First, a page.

The GNPS members-only Garden Tour was held in the fall for 2013 and members were treated to ideas on how fall perennials can be incorporated into the garden or how they appear in a natural setting.
The private residence of member Leah Pine is a 1910 in-town bungalow that features a front cottage garden with renovated porch and new hardscape setting off a carefully designed meadow. Plantings include grasses like Schizachyrium scoparium ‘The Blues,’ Panicum virgatum ‘Shenandoah,’ and purple lovegrass, Eragrostis spectabilis; forbs like coneflower, Penstemon, asters, and Liatris; native edibles like blueberries, and an herb garden. The meadow was installed in spring 2012 with plantings ongoing; an adjacent area is being transformed a fern glade with cool-season sedges and grasses.
A full-scale meadow of Andropogon virginicus and other grasses and forbs is in progress for the large, pastoral backyard. A southeastern “American hedgerow” had been just started with deciduous hollies, serviceberry, beautyberry, viburnum, native crabapples and plums, and chokeberry.
In nearby Candler Park is the private residence of member Betsy Abrams where we found a plethora of native plants on a cool north facing slope. Ferns, Fothergilla, Florida anise and Allegheny spurge (Pachysandra procumbens) are among the plants to be found here.
Past the native shrubs on the west side brought us to the back yard where we found native azaleas and ground covers like pussytoes and partridgeberry. There was a wide variety of other natives ranging from part-sun plants to trees: oakleaf hydrangea, sweet shrub, white and purple beautyberry and bottlebrush buckeye. Beyond a fence, but still on the property is the sunniest spot. Here there are native grasses, such as prairie dropseed (Sporobolus), broomsedge (Andropogon virginicus), and two varieties of lovegrass (Eragrostis). Blooming forbs that we found included a variety of asters (Symphyotrichum) and the lovely blue mistflower.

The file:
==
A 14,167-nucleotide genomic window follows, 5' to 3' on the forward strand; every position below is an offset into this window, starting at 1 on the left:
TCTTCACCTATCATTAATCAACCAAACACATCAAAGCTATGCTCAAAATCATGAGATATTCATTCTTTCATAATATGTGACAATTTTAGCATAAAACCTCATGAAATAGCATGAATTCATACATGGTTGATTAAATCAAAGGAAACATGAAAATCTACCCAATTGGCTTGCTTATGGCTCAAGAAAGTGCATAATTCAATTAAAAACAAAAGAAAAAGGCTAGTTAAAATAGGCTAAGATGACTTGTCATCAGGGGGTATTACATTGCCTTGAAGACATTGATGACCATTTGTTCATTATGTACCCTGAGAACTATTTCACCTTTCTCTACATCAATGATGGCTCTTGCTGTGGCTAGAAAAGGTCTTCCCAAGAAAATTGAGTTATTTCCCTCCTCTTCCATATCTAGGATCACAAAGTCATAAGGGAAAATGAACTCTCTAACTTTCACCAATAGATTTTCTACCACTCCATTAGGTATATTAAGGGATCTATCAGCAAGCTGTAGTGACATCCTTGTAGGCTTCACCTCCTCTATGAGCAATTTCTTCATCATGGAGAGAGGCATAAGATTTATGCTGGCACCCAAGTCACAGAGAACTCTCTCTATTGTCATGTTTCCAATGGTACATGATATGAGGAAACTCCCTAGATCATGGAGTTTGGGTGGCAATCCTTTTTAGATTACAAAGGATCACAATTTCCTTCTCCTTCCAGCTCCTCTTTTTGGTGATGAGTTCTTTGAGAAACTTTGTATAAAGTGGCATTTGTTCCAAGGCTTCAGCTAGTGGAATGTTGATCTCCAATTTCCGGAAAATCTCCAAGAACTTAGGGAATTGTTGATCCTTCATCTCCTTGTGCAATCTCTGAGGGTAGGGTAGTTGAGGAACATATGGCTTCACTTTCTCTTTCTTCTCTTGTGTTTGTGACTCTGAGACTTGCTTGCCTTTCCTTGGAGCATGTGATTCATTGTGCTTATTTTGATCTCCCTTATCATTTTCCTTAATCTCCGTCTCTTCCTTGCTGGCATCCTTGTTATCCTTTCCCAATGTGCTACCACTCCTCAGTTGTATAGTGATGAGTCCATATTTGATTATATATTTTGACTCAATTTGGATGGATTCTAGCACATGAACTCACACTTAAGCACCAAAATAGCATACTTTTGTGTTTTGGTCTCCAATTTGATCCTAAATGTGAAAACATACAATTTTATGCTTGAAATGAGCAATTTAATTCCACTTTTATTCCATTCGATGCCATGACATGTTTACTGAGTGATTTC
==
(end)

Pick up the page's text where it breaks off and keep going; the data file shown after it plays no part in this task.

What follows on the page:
Behind Betsy’s house is Mulberry Fields Community Garden where we found her efforts to educate other community members about native plants by adding native and rescued plants over time to the area including a rescued serviceberry, sparkleberry and redbud. Most spectacular at this time of year was the swamp sunflower (Helianthus angustifolius) which Betsy has planted along the sunny edges of the community garden.
The third garden on the tour was a last minute addition (when the previously schedule one had to be cancelled) but is one that is already well known to many GNPS members: The Native Botanical Garden at Georgia Perimeter College’s Decatur Campus.
Here George Sanko took GNPS members on a tour of the gardens, from the elaborate sun gardens featuring native perennials to the extensive fern gardens. The fern gardens include not only a fabulous collection of native ferns but also a separate section for Ferns of the World.
The GPC garden is also available for viewing any time, but of course taking the tour with George Sanko was a treat not to be missed.
The joy of growing native plants was apparent in all of the gardens on this year’s tour. Thanks to all who contributed to making this year’s tour a success.
Garden Tour News & Updates
The Georgia Native Plant Society, with your help, is bringing back the annual member garden tour for 2016. Member and volunteer Charles Hunter has agreed to chair this project and we would very much like to hear from you if you can help! This next year’s tour will be a little earlier than recent tours, and will take place on Saturday, April 23rd, the week after our plant sale. Our hope is that this will catch a lot of the early Spring ephemerals, trilliums, early native azaleas and other early bloomers.read more